The decision to study abroad is huge. The decision-making process is mind-boggling and complex. The list of practical and deeply personal concerns is overwhelming and exhausting, and there’s no shortage of voices providing advice and warnings. Most of them are helpful, and all of them do little to calm the growing anxiety for loving parents and impressionable children.
What we’ve found most helpful is to simplify your questions. The first step is to categorize your priorities, and then to prioritize your concerns. Choosing the right school, selecting where and with whom to live, and embracing cultural adjustments are three primary decisions that will impact a student’s education, socialization, and future success.
What’s the “Right” School?
Different cultures and families within a culture have unique criteria for choosing schools for their children. What’s common in one country or region may not hold true for another. Knowing your priorities when asking and answering questions is most important. We suggest that you start from the end and work your way back to the beginning when choosing a school. “What do I want to get out of the experience?” or, “Why am I doing this?” is the best place to start. If graduating from a top 50 college is your number one priority, then the high school that sends the highest percentage of graduates to those schools is your aim.
For others, the priority may be to minimize costs wherever possible. While frugality is virtuous, this exclusive approach can often be at the expense of other important categories like language development and cultural adjustment. Compromising too much in those (and other) areas can minimize opportunities to future success.
What About Host Family Living?
Few people will argue that the key to success in school is proficiency in communication. Students who decide to study abroad are best served when they arrive optimally prepared to communicate in the native language of the host culture. Despite best efforts at home, most students don’t.
The best tool for them to rapidly and effectively become proficient is immersion in the language and culture of communication in all environments. Students who spend immersion time at school and later find themselves immersed exclusively in their native tongue at home or with friends are at a painful disadvantage. For this reason, choosing host family living provides immeasurable advantages over living with family or expats.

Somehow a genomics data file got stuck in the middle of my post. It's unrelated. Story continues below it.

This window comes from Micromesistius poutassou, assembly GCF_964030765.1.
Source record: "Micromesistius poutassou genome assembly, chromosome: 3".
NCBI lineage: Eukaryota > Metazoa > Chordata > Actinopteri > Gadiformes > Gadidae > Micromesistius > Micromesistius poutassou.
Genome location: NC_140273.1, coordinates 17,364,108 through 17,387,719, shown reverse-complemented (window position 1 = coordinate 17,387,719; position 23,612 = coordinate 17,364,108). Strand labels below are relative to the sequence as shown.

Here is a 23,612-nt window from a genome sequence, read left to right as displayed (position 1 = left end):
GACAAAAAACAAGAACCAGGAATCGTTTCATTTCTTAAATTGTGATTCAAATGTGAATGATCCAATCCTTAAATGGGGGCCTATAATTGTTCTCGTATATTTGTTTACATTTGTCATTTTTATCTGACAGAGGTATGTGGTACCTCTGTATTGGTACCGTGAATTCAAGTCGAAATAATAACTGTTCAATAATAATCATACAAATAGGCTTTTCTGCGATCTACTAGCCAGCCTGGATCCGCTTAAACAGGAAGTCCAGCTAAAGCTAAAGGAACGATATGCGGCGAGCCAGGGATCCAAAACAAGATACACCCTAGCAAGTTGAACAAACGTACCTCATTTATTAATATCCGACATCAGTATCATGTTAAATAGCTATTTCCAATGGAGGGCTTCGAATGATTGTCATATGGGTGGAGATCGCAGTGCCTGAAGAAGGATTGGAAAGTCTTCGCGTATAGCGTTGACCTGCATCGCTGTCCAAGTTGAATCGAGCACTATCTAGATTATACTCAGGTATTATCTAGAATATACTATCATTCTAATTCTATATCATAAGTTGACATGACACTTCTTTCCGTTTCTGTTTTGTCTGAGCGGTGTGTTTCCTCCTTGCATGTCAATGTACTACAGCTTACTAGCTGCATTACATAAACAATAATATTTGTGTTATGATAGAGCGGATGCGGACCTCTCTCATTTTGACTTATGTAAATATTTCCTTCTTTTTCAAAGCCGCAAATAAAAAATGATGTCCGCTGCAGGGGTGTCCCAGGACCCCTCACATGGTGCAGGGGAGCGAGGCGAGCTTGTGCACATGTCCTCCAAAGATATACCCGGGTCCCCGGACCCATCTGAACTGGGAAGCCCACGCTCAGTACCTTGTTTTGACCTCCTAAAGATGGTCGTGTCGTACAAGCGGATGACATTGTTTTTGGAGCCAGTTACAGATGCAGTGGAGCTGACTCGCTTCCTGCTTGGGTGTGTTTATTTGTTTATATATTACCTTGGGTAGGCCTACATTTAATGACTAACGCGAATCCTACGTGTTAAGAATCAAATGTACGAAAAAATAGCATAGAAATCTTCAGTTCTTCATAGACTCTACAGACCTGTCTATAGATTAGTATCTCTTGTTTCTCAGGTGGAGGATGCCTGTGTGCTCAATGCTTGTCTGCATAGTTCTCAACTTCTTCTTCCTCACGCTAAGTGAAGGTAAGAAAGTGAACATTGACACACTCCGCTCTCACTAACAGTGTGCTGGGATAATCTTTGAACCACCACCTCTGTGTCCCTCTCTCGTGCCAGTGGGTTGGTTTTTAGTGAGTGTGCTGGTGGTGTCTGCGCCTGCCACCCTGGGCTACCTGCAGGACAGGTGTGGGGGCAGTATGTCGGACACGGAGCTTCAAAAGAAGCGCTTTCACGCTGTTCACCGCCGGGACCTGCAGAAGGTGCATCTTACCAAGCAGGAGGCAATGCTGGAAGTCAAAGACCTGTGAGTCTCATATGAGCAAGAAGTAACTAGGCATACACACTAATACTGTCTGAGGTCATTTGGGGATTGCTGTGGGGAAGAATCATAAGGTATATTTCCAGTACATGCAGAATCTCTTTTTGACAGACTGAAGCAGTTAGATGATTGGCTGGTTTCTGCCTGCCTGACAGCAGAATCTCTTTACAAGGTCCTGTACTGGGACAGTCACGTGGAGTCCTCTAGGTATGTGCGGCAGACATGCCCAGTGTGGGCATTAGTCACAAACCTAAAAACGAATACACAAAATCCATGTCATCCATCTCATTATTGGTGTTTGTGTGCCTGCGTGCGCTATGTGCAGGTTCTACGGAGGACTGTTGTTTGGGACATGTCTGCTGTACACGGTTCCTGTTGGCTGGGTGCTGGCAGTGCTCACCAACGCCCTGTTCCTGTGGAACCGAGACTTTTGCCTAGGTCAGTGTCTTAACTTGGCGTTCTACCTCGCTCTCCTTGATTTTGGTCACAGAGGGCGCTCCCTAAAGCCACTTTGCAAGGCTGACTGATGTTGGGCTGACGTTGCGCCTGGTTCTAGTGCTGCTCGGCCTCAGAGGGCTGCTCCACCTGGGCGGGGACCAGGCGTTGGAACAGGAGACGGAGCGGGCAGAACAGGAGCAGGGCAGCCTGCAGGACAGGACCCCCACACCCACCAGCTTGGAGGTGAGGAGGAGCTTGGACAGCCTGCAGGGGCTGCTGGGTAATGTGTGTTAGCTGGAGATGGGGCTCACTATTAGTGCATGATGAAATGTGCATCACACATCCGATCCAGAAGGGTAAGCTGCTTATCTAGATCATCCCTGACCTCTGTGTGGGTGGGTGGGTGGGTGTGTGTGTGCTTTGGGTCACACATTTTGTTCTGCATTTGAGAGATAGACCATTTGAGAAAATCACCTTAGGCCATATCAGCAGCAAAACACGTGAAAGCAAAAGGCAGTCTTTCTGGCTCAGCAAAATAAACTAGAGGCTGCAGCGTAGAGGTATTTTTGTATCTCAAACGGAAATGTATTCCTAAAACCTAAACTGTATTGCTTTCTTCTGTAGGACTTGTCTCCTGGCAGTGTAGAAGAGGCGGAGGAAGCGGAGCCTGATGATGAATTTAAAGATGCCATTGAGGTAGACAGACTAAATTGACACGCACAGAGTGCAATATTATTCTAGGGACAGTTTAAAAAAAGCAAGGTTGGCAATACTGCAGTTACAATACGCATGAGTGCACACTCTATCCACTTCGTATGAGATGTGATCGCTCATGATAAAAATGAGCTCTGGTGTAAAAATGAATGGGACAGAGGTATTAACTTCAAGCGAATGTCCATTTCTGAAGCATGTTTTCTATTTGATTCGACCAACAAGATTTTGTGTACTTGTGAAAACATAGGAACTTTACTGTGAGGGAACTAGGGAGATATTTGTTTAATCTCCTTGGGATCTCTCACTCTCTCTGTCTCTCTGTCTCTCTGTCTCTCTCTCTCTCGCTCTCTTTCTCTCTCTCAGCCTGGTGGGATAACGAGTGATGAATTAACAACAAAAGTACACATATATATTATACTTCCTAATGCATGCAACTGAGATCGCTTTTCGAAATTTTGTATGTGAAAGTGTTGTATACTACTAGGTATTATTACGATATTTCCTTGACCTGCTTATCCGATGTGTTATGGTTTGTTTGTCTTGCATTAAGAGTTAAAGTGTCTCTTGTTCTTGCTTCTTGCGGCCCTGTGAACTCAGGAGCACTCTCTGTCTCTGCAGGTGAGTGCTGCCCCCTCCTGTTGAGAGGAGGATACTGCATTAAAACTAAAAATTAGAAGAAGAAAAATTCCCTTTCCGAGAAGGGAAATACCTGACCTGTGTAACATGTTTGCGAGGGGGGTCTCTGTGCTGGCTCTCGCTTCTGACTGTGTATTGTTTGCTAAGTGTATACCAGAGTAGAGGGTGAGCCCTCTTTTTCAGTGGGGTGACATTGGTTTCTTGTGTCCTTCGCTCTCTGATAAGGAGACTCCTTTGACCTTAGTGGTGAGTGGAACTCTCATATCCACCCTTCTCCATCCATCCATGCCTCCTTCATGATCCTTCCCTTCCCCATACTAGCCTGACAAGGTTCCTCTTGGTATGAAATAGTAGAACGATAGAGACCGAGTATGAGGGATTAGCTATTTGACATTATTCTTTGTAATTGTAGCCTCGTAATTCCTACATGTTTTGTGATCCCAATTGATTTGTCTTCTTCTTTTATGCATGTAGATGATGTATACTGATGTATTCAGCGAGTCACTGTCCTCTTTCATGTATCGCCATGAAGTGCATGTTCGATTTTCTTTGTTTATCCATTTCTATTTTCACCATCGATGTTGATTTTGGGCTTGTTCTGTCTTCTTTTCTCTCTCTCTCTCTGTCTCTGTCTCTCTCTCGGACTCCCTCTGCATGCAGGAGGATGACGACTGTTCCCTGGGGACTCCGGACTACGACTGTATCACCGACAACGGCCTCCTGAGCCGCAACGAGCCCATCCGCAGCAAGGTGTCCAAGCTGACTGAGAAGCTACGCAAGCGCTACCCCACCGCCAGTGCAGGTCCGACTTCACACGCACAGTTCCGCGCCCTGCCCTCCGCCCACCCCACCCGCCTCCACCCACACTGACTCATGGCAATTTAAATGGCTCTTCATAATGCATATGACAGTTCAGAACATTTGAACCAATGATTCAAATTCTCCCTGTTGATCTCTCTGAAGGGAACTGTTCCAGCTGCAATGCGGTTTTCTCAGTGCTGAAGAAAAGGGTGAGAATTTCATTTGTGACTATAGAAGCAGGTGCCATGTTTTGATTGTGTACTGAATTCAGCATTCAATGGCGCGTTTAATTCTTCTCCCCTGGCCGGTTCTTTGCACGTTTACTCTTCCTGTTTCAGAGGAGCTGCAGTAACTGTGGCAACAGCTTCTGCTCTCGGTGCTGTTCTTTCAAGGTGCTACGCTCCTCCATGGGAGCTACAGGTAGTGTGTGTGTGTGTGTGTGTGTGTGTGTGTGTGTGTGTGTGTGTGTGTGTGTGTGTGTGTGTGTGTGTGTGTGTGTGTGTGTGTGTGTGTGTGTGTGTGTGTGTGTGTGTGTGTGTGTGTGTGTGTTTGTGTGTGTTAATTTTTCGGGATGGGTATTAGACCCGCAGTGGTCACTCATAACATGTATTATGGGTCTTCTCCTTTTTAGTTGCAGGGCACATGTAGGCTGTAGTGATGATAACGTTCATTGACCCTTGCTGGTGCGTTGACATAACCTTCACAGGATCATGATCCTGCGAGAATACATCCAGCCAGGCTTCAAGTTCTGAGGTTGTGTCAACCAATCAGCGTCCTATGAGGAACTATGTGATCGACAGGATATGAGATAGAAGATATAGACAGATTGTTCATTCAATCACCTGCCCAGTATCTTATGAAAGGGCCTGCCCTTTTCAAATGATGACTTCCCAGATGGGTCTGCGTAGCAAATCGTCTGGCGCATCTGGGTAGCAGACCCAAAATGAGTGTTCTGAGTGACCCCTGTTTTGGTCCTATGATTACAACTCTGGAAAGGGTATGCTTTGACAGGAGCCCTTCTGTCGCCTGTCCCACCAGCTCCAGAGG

Language is only a part of culture. Interacting with peers and casual acquaintances and persons of authority are integral components to optimal learning. Being able to learn through natural exchanges in these relationships gives students an advantage over those who prefer to rely on familial comforts. Students who don’t socialize enough with domestic peers or interact with host families may do well to meet some of their goals, but often find themselves out of balance and struggle to fully achieve desired progress.
Ready for New Life in the USA?
A child who is ready to leave home is ready to embrace a new one. International high school students need a lot of support when adjusting to their new life in the USA. They will naturally encounter many challenges and obstacles without even looking for them. Many of those will arrive unannounced; most will be uniquely American problems requiring American solutions. Being connected to a broad community of native support is the best way for a child to learn problem-solving skills on their way to becoming a mature, independent adult. This is a universal truth regardless of country or culture.
Home and school are the two places a child will spend the most time learning and socializing. Host families are trained to understand and respond to international student adjustments, and school programs are strong and committed to providing the support and guidance international students need –- especially in the first days, weeks, and months of the first year. Success in these two environments should be the primary concern of every parent planning to send their child to study in a foreign land. Students who are ready to engage and learn from socializing are ready to study abroad.
The child who most quickly and effectively adjusts to language and culture is best positioned to succeed in their short and long-term goals. Choosing the right environments that match their needs is the first and best step to preparing them for whatever challenges they will inevitably encounter. In the swirling seas of known and unknown variables, confidence that your child will be safe, supported, encouraged, and prepared to adapt is a priceless commodity.